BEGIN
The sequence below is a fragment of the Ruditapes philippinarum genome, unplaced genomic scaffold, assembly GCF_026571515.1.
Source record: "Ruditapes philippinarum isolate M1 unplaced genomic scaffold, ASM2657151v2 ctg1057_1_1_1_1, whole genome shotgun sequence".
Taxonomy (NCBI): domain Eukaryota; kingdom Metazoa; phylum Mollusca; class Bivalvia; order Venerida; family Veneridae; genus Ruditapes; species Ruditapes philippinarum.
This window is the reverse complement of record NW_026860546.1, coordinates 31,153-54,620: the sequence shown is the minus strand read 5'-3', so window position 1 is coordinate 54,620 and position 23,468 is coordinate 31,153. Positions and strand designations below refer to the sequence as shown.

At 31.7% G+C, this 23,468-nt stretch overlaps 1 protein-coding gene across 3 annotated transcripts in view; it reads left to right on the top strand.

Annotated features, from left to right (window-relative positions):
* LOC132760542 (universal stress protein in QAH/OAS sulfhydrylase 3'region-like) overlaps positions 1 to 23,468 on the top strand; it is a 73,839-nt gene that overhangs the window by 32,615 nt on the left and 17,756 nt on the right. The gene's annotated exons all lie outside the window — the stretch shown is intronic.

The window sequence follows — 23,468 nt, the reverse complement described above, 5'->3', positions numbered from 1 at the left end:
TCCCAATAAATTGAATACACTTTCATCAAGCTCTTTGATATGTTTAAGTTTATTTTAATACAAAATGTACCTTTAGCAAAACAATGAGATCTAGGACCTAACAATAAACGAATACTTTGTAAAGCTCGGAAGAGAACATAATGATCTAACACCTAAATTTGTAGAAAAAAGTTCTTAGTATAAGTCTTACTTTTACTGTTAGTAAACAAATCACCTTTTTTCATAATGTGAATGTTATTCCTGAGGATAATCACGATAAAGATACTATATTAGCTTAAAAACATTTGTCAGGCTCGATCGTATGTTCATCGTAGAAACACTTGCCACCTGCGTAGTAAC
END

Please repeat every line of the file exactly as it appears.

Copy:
The sequence below is a fragment of the Ruditapes philippinarum genome, unplaced genomic scaffold, assembly GCF_026571515.1.
Source record: "Ruditapes philippinarum isolate M1 unplaced genomic scaffold, ASM2657151v2 ctg1057_1_1_1_1, whole genome shotgun sequence".
Taxonomy (NCBI): domain Eukaryota; kingdom Metazoa; phylum Mollusca; class Bivalvia; order Venerida; family Veneridae; genus Ruditapes; species Ruditapes philippinarum.
This window is the reverse complement of record NW_026860546.1, coordinates 31,153-54,620: the sequence shown is the minus strand read 5'-3', so window position 1 is coordinate 54,620 and position 23,468 is coordinate 31,153. Positions and strand designations below refer to the sequence as shown.

At 31.7% G+C, this 23,468-nt stretch overlaps 1 protein-coding gene across 3 annotated transcripts in view; it reads left to right on the top strand.

Annotated features, from left to right (window-relative positions):
* LOC132760542 (universal stress protein in QAH/OAS sulfhydrylase 3'region-like) overlaps positions 1 to 23,468 on the top strand; it is a 73,839-nt gene that overhangs the window by 32,615 nt on the left and 17,756 nt on the right. The gene's annotated exons all lie outside the window — the stretch shown is intronic.

The window sequence follows — 23,468 nt, the reverse complement described above, 5'->3', positions numbered from 1 at the left end:
TCCCAATAAATTGAATACACTTTCATCAAGCTCTTTGATATGTTTAAGTTTATTTTAATACAAAATGTACCTTTAGCAAAACAATGAGATCTAGGACCTAACAATAAACGAATACTTTGTAAAGCTCGGAAGAGAACATAATGATCTAACACCTAAATTTGTAGAAAAAAGTTCTTAGTATAAGTCTTACTTTTACTGTTAGTAAACAAATCACCTTTTTTCATAATGTGAATGTTATTCCTGAGGATAATCACGATAAAGATACTATATTAGCTTAAAAACATTTGTCAGGCTCGATCGTATGTTCATCGTAGAAACACTTGCCACCTGCGTAGTAAC